My view of LGBTQ people began to change in 1995. I was between pastorates, so I took a job with Charley’s Steakery as the general manager of their Zanesville, Ohio location. Located in Colony Square Mall, we offered mall employees free refills on their soft drinks. Several times a week, a gay man would come to the restaurant to get a free refill. The first time he handed me his cup, I panicked, thinking, I am going to get AIDS! For the first few times, after I refilled his cup, I would vigorously wash my hands after doing so. Had to wash off the cooties, I thought at the time. After a few weeks of this, I began being more comfortable around this man. He and I would chat about all sorts of things. I found out that he was quite “normal.” This, of course, messed with my view of the world.

While I am sure numerous LGBTQ people came through my life before I refilled this man’s drink cup, he was the first gay man I had really engaged in friendly, meaningful discussion. And it was at this point in my life that my view about homosexuality began to change. I didn’t stop being a homophobe overnight, but step by step over the next decade, I stumbled away from the homophobic rhetoric that had dominated my life for many years.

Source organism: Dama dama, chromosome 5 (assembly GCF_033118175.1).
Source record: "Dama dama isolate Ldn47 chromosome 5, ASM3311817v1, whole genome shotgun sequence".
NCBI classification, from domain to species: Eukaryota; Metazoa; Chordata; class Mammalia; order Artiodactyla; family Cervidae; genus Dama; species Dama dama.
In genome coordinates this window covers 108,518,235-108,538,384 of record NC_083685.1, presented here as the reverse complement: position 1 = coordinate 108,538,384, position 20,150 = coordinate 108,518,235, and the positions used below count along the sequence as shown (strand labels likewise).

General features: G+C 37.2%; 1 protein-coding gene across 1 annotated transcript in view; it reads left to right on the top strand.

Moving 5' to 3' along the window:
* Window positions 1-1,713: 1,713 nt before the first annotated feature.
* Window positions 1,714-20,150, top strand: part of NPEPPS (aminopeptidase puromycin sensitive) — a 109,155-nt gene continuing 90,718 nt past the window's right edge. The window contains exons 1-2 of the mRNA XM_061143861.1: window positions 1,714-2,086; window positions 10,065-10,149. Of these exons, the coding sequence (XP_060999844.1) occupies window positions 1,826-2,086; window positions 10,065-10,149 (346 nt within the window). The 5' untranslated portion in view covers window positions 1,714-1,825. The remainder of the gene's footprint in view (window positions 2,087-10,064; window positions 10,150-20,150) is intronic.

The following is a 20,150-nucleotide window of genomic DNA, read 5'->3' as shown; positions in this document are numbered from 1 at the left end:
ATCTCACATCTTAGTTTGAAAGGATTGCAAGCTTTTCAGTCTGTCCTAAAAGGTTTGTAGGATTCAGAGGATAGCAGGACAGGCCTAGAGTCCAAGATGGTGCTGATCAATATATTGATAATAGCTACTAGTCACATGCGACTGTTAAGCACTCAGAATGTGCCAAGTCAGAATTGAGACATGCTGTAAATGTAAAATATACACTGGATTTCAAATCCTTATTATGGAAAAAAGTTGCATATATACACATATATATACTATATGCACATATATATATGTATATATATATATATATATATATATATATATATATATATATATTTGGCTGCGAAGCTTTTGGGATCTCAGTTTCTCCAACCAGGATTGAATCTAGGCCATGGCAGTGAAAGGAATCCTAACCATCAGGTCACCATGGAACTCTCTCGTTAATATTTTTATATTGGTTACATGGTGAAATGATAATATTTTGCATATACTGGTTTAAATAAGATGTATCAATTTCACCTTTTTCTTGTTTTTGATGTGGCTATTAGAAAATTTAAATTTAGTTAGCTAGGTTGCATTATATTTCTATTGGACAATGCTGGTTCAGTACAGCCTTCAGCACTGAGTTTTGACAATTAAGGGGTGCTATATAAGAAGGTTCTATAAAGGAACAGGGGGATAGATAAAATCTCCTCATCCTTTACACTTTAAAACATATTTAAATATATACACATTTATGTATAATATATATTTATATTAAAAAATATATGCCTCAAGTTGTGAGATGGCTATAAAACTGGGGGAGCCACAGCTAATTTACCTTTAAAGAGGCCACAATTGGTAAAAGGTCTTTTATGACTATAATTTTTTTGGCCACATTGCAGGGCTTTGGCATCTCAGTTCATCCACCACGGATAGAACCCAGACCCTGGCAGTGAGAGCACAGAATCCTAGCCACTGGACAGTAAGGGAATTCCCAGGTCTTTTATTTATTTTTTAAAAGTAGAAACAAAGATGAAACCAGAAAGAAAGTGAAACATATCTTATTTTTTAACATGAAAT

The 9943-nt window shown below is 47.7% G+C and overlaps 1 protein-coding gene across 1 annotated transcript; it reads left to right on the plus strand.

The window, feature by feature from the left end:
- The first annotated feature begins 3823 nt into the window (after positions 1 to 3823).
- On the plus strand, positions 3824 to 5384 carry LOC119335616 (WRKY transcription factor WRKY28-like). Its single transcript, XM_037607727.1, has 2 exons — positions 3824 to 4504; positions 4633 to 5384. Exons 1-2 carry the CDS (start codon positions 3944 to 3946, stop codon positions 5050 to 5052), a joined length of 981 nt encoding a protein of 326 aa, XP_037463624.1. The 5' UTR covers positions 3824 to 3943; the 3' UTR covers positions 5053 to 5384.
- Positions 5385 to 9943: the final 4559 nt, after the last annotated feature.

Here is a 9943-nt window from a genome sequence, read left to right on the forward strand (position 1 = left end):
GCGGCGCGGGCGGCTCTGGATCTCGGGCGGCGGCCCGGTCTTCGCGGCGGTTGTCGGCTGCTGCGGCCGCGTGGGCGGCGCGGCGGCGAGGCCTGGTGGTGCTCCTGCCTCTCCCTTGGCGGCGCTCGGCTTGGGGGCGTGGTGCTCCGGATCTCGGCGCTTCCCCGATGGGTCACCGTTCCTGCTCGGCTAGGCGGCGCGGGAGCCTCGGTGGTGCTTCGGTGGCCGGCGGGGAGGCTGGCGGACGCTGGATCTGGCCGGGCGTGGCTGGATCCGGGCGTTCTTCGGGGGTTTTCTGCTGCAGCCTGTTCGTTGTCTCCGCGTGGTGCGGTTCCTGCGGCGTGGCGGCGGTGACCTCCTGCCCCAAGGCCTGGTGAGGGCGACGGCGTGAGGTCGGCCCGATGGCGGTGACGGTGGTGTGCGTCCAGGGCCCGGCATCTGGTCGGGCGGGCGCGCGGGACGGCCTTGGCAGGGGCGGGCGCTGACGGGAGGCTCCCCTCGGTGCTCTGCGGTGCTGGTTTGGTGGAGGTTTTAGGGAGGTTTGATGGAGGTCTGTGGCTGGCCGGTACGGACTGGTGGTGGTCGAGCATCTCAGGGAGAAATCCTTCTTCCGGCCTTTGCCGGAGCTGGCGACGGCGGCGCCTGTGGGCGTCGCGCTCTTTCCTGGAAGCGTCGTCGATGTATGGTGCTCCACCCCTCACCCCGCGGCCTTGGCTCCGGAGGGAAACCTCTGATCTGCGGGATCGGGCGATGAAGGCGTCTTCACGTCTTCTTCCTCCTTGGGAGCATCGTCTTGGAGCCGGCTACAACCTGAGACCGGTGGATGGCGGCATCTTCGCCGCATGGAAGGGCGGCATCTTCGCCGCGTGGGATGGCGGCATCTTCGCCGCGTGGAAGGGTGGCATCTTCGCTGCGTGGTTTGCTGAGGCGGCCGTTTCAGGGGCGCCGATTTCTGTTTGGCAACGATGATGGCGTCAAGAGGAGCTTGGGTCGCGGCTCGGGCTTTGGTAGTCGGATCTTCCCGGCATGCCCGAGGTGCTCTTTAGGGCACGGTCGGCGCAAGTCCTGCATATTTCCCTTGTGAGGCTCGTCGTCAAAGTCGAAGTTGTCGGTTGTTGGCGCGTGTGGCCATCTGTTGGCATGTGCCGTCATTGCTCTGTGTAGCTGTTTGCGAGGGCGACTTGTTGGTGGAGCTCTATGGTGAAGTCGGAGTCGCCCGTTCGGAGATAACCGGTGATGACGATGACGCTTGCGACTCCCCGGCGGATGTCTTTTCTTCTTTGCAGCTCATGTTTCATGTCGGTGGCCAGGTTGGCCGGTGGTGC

Today, I am loathed by local Evangelicals for my support of LGBTQ rights and same-sex marriage. I am sure former congregants hear of my pro-gay views and they wonder what happened to hellfire and brimstone homophobe Pastor Bruce? All I can say is that a chance meeting at a fountain machine in a fast food restaurant between Bruce, the moralizer, and a gay man changed my life forever. And isn’t that how most moralizers become more temperate? When you personally know a gay person, it’s hard to condemn him to the fires of Hell. It’s easy to preach against homosexuality when everyone — as far as you know, anyway — is heterosexual. It’s when you have some skin in the game, when you actually know an LGBTQ person, that things change. Exposure to people different from you and cultures different from yours remains the best cure Fundamentalist Christianity.

How about you? Are you a former homophobe? What caused you to change your mind? Please share your thoughts in the comment section.

About Bruce Gerencser

Bruce Gerencser, 62, lives in rural Northwest Ohio with his wife of 41 years. He and his wife have six grown children and twelve grandchildren. Bruce pastored Evangelical churches for twenty-five years in Ohio, Texas, and Michigan. Bruce left the ministry in 2005, and in 2008 he left Christianity. Bruce is now a humanist and an atheist. For more information about Bruce, please read the About page.

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Bruce Gerencser